Here I give an efficient algorithm, i.e. one that works in time (edit: correction) polynomial in the value of A to solve the question for number A. I also give a proof that this number N exists for all numbers A and prove the correctness of my algorithm -- the proof shows that for any number A, the right answer has at most A^2 4's in it (and the number of zeros is at most something like twice the number of digits of A, crudely). (I don't know if A^2 fours is the best bound but I think it's probably not too far off.) The running time is not going to be more than polynomial in the size of A or the output. (I didn't work it out exactly.) Seeing the other answers now, it's basically the same as pasaba por aqui's answer but I think I give a more rigorous explanation of why it works. (Although my writing could be improved probably...)

Terminology: In the sequel, I'm going to say that `a number N has the form {STRING}`

to mean that it's decimal expansion matches a regular expression {STRING}, even though that is not standard number theory terminology.

Problem: Given A, Find the smallest integer N of the form "4+0*" such that N mod A = 0

Step 1: Consider 10 mod A, and in particular the sequence { 10^n mod A } for n = 1,2,3,...

First obvious question is, what happens if 10 is invertible mod A, i.e. 10 is coprime to A, vs. if it isn't. (Edit: this is not actually obvious, but in 90% of these elementary number theory things, the way to make progress is to do some case analysis based on the prime factorizations of numbers involved, and thinking about when things are coprime vs. when they share common factors is often a good direction.)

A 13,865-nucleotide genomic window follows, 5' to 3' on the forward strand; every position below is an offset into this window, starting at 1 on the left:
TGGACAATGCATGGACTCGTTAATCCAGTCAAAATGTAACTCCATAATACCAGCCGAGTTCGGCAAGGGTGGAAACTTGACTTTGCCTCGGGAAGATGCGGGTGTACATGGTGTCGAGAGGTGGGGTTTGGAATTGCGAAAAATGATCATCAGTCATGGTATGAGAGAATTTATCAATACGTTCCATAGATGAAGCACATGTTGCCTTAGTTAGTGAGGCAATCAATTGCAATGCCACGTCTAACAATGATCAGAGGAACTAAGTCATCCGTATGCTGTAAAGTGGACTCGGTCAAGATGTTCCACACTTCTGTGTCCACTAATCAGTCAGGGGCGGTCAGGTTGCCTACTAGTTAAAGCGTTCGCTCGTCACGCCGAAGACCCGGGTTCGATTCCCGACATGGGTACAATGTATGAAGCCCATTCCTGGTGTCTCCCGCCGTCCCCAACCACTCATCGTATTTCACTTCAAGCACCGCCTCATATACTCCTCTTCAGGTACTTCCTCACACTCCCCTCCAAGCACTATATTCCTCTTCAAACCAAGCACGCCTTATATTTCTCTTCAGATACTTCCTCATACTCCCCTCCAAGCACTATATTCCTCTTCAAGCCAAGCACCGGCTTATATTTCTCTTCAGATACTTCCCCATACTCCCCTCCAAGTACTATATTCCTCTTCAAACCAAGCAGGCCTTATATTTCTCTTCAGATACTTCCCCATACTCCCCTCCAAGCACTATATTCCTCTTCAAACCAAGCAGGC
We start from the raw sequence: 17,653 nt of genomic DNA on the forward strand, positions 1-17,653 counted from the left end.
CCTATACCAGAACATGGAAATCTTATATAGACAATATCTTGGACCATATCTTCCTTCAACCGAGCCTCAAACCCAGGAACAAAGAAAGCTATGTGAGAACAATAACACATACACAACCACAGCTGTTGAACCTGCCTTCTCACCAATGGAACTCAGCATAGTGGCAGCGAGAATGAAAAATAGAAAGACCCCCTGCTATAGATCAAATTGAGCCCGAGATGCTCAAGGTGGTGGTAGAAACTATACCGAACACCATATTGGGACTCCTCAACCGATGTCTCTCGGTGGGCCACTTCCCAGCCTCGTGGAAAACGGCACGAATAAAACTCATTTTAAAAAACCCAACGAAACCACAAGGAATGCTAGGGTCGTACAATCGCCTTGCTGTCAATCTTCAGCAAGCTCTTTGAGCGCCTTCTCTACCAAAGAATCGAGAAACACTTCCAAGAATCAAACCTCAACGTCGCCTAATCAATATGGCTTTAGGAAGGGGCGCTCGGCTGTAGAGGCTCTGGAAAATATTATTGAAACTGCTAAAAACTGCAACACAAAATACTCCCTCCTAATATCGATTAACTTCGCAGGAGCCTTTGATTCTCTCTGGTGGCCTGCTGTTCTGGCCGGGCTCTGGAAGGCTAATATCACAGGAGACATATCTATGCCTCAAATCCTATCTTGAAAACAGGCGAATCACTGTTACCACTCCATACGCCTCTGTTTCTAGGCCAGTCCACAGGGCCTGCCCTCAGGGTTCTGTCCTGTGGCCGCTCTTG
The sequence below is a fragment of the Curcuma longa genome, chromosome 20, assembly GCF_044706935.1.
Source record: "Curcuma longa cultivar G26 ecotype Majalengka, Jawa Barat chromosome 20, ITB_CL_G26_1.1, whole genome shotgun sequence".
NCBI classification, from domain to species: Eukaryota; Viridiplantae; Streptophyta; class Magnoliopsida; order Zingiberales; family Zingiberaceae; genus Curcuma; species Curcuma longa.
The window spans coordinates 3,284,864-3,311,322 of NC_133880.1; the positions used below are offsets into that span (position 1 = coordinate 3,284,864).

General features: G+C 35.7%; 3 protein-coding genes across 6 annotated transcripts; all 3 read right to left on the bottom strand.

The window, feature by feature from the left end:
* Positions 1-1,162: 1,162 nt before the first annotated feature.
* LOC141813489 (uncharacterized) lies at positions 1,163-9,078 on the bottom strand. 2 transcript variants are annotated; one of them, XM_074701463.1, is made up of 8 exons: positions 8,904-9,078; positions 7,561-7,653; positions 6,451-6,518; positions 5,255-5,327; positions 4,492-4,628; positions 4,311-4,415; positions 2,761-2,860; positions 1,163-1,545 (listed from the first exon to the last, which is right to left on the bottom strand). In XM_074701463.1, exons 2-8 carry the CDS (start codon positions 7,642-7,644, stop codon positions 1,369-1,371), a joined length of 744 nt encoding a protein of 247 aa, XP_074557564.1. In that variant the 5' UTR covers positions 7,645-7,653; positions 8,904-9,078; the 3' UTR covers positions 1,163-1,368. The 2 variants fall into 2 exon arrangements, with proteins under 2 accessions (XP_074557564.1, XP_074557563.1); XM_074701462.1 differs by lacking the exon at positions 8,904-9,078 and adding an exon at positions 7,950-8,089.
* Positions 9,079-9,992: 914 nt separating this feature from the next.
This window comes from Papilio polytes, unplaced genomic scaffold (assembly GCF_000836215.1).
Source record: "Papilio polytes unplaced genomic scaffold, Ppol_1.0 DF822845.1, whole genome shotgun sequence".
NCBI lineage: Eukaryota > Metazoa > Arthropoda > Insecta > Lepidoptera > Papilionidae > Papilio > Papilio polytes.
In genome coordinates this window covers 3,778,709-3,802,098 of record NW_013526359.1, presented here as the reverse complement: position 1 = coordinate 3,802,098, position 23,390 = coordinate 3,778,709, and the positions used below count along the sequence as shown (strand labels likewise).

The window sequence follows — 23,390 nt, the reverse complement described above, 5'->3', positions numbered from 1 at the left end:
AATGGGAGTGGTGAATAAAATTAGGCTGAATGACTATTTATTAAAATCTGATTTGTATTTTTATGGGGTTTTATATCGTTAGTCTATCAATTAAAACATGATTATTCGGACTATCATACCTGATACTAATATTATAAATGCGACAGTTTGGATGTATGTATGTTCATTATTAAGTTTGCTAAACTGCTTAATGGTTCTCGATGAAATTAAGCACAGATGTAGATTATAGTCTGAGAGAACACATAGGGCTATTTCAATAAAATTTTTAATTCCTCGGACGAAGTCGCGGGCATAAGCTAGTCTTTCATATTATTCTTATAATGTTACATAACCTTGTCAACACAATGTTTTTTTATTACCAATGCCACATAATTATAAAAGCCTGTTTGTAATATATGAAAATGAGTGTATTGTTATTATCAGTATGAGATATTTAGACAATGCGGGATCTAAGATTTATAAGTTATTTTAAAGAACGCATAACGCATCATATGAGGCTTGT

If 10 is not coprime to A, there are a few possibilities. One is that 10 divides A, this is a silly case. We can simply divide A by 10, find the answer then, and multiply it by 10. If that's ruled out, then either 5 divides A, but 2 does not, or 2 divides A but 5 does not, or A is coprime to 10.

Suppose 5 divides A, but 2 does not. If N mod A = 0 has the form above, consider N mod 5 -- it is equal to the lowest order digit since 5 | 10. Therefore the lowest order digit must be 0 and not 4, so 10 | N. That is, in this case, any integer of the form "4+0*" such that N mod A = 0, also has N mod 2A = 0. And 10 divides 2A so this means we can reduce to a simpler problem.

Suppose 2 divides A, but 5 does not. It's obvious that 4 in fact divides any number of the form "4+0*", so for any odd number A', the smallest integer N as described is that same whether we take A to be A', 2A', or 4A'. Now suppose that 8 divides A. Since 8 divides any number of the form "40+", and 8 does not divide 4, by a similar argument as before it implies that the number N must have zero as its lower digit, so if 8 | A, it implies that if N mod A = 0, then also N mod 5A = 0. So we can move to this number, and then pull out a power of 10 and reduce to a simpler question.

Thus we can restrict attention to the case that 10 is coprime to A.

This simplifies things because then elementary number theory (chinese remainder theorem) tells us that 10 is invertible mod A, i.e. 10^k = 1 mod A for some large enough k. It means also that we can ignore the possibility of zeros in the digits of N -- since if X * 10^y = 0 mod A, and 10 is invertible mod A, we must also have that X = 0 mod A, which would be a smaller solution.